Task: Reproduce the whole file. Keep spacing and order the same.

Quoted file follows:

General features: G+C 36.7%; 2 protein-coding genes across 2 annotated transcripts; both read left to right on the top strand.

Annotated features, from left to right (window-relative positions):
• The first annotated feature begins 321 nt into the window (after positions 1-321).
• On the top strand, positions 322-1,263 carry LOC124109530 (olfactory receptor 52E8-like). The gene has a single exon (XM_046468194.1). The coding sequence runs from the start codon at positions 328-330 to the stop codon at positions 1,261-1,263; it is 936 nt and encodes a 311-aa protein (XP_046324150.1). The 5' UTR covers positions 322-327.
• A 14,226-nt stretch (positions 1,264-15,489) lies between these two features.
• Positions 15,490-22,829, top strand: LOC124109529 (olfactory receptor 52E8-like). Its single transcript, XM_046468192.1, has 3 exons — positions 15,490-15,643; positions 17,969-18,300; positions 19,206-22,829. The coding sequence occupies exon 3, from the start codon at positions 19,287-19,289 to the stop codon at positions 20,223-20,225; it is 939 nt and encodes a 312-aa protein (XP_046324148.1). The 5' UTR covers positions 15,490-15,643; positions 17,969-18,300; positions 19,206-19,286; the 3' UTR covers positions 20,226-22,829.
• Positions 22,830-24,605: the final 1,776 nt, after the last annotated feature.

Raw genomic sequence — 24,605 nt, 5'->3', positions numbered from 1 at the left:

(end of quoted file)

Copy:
General features: G+C 36.7%; 2 protein-coding genes across 2 annotated transcripts; both read left to right on the top strand.

Annotated features, from left to right (window-relative positions):
• The first annotated feature begins 321 nt into the window (after positions 1-321).
• On the top strand, positions 322-1,263 carry LOC124109530 (olfactory receptor 52E8-like). The gene has a single exon (XM_046468194.1). The coding sequence runs from the start codon at positions 328-330 to the stop codon at positions 1,261-1,263; it is 936 nt and encodes a 311-aa protein (XP_046324150.1). The 5' UTR covers positions 322-327.
• A 14,226-nt stretch (positions 1,264-15,489) lies between these two features.
• Positions 15,490-22,829, top strand: LOC124109529 (olfactory receptor 52E8-like). Its single transcript, XM_046468192.1, has 3 exons — positions 15,490-15,643; positions 17,969-18,300; positions 19,206-22,829. The coding sequence occupies exon 3, from the start codon at positions 19,287-19,289 to the stop codon at positions 20,223-20,225; it is 939 nt and encodes a 312-aa protein (XP_046324148.1). The 5' UTR covers positions 15,490-15,643; positions 17,969-18,300; positions 19,206-19,286; the 3' UTR covers positions 20,226-22,829.
• Positions 22,830-24,605: the final 1,776 nt, after the last annotated feature.

Raw genomic sequence — 24,605 nt, 5'->3', positions numbered from 1 at the left: